• Juan, please block them. Quico has lost touch with his audience – he told us just to ignore them which is clearly not working. (i wont even mention Quico’s recent posts… )

    • I, like ET, do not engage with trolls to convince them, but to make sure that the record in the forum is kept straight with no misleading information.

      I know some are bothered by it, but sometimes I feel it is a responsibility

      When they have publicly claimed that they have no interest in contributing to the forum and don’t see any reason to no keep them from participating unless they actually contribute.

      I understand that it may be a monumental task. At the end it is your site. .

        • Actually your comments do contribute meaningfully. But talking to those guys makes me feel like I’m banging my head against a wall sometimes 🙂

          Plus, when I look down and see a blog post has 100+ comments I get excited then realize that a ton of them are GAC and “Viva Maduro” spouting off non-sense it is disappointing.

      • Rodrigo, we have found that, rather than lengthy dime y direte diatribes, an opportunistic truth quick cut to the jugular leaves them gurgling and gasping for air, for all to see, and, even if they survive, their subsequent attacks are more feeble, and, even if successful, they have only weaned out the weaker elements of the pack, who probably wouldn’t have lasted anyway. With this approach, we have virtually eliminated the genus Fascistitis Comunistoide from our Blogs, although we still keep a few around in zoos to remind us of how pernicious they really are……..

        • I’m happy to see ET and Rodrigo, among others, respond to these guys, because the things they say are truthful, not to mention, LOGICAL, in nature. Unfortunately, when someone engages the trolls, they do exactly what I commented to GAC a few weeks ago (after claiming that he was here to “debate”): they don’t debate, they just regurgitate. They behave as though they didn’t read/hear/understand a single word, and that’s just totally non-productive.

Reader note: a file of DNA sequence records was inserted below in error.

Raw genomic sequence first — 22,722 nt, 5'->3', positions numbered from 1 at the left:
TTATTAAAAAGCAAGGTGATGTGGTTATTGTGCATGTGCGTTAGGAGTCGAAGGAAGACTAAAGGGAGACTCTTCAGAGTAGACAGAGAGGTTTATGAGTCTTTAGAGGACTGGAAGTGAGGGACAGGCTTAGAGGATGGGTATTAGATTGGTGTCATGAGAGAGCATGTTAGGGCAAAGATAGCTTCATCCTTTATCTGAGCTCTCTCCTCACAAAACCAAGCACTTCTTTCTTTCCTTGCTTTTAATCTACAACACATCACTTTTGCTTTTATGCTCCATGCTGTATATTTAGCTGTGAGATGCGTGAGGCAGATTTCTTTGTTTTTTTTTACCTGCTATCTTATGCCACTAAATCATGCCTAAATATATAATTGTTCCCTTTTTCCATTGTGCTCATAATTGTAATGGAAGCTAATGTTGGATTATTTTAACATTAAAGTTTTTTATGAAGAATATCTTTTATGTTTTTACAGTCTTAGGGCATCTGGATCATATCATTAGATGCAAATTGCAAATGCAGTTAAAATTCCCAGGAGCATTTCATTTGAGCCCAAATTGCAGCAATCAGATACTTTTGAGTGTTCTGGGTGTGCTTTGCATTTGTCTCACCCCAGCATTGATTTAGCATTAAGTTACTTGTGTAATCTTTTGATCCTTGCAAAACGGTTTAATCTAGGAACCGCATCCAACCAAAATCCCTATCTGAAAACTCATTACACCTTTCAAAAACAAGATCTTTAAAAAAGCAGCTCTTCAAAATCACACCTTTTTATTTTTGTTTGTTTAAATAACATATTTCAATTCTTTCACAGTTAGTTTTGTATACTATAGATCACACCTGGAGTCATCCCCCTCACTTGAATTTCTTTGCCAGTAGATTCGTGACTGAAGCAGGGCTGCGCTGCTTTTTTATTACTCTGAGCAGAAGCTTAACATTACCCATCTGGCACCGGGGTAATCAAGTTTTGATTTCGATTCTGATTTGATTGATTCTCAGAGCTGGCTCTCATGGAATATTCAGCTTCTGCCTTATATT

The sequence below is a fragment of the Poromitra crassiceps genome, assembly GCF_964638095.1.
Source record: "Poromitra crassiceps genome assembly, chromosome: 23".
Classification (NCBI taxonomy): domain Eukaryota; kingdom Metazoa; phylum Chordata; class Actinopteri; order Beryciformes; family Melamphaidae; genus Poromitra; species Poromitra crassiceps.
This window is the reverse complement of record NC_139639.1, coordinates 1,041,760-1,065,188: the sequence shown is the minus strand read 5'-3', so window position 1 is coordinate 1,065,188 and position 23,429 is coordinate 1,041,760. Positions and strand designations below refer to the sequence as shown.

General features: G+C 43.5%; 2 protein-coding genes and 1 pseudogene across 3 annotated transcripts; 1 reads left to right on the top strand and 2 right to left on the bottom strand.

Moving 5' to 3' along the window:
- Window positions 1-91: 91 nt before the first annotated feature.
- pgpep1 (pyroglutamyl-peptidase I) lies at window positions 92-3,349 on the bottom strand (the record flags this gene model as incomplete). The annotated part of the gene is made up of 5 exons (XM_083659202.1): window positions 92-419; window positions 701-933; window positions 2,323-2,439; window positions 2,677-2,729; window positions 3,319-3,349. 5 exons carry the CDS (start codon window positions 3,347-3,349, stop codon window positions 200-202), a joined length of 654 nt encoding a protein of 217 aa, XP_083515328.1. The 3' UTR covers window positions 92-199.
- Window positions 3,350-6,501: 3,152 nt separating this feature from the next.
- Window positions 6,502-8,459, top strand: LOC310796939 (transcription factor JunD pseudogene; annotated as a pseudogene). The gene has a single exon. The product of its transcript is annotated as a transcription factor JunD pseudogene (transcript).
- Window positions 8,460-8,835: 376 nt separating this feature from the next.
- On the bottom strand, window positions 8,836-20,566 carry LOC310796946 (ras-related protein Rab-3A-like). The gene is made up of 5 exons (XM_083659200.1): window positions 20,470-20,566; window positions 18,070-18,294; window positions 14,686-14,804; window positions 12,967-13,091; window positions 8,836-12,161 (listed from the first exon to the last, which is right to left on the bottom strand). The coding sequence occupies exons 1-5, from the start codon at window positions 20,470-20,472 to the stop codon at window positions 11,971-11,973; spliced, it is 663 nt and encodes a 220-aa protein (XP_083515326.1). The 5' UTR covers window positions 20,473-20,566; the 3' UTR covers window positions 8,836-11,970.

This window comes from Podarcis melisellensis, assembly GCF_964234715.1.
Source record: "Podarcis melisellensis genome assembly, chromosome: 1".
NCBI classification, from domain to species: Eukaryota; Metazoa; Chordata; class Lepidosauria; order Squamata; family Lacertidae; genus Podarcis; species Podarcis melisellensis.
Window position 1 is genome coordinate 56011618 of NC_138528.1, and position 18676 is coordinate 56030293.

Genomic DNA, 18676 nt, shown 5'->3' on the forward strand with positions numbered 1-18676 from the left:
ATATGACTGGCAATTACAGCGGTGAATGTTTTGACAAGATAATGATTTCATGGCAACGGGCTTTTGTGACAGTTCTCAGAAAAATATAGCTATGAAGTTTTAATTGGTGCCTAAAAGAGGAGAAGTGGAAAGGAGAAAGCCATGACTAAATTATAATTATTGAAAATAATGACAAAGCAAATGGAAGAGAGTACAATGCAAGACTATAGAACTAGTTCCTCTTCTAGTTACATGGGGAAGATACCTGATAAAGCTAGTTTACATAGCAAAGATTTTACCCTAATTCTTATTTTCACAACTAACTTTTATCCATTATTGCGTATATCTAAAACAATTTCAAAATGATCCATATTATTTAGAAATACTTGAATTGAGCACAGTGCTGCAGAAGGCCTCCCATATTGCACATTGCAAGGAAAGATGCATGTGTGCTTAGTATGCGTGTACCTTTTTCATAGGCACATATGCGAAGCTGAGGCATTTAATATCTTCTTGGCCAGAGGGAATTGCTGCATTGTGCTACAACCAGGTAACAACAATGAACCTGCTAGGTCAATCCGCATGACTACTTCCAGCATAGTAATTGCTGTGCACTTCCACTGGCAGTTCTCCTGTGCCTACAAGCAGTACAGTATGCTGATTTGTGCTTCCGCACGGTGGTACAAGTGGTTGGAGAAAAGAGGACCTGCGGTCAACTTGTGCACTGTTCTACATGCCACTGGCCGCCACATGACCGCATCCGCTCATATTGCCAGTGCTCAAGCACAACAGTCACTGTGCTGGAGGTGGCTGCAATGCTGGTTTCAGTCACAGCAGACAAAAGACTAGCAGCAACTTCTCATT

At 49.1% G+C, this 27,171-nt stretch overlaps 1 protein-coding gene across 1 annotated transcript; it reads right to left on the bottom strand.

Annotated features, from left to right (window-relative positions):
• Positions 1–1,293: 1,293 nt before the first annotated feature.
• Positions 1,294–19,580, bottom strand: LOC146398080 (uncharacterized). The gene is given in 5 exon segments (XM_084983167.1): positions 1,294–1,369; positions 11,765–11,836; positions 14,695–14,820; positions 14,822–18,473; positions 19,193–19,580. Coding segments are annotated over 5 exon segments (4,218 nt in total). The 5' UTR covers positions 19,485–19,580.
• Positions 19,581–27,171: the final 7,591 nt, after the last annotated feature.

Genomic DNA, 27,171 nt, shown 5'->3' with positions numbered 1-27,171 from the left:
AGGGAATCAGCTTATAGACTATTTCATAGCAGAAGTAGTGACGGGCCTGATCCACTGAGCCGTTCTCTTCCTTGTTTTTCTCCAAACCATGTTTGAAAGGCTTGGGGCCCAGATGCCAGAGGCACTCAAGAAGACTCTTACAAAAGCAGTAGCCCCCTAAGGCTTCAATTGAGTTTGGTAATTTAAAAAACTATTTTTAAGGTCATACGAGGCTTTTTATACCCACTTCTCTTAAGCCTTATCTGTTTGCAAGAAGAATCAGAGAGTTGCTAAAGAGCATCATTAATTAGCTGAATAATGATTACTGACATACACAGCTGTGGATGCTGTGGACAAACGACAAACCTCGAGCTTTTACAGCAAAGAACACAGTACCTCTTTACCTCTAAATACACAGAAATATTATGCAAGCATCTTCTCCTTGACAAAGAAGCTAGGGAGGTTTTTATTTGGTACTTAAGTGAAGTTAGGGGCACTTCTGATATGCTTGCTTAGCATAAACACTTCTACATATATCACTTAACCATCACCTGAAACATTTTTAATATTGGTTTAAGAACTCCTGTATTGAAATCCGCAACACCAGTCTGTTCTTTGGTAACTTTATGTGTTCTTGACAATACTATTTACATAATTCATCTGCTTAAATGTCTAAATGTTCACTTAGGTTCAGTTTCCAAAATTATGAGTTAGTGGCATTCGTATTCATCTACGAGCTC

10. Juan Cristobal should know. Michigan boys do not go out to terrorize other countries. We do our job in country. Have you ever heard of the Michigan Milicias?

  11. The Guardian reported that Timothy Tracy’s return trip to the USA was paid for with “air miles”. See, he financed the Opposition, but couldn’t pay for his own ticket home.

  12. Juan be careful in your next trip to Venezuela, with the emails you received from Tracy you’re in the black list! Estan cazando brujas para distraer…..

    • Indeed, but his cover may already have been blown–There’s the antecedent: Tracy’s uncle DICK “befriended” JCN’s father in Washington when both were working there in the past: And, covers are blown all the time by : personal mistakes–Tracy’s trying to scam his Government expense account by using Frequent Flier (where does a poor documentarian get the money to fly so frequently, anyway?) miles; personal ambition–JCN’s desire to eventually become a Venezuelan telenovela “Galan”; and out-of-character personal behavior–Quico’s “coincidentally” moving to the Far East just as North Korea heats up, his spending his first few pfennigs from “Blogging The Revolution” to make a relaxed tourist trip to peaceful/beautiful Al Qaeda hotspot Sudan, and his lame attempt to defend the 4/7 results ostensibly to protect his nice new crisp $100 bill….

  13. Some years ago -circa 2007- there was some Gringo with the Internet name of Godmonkey who made some comments at Caracas Chronicles to the effect that he had come to Venezuela to make a film about the Wonderful Bolivarian Revolution, and wanted to learn more about Venezuela. Like Tim Tracy, he had very limited funds. I and other commenters tried to inform him that the Wonderful Bolivarian Revolution was not as wonderful as its press releases. As far as I know, after a few postings here, he never commented again. I wonder if 1) he ever made his film and 2) he ever awakened to the reality of the Wonderful Bolivarian Revolution.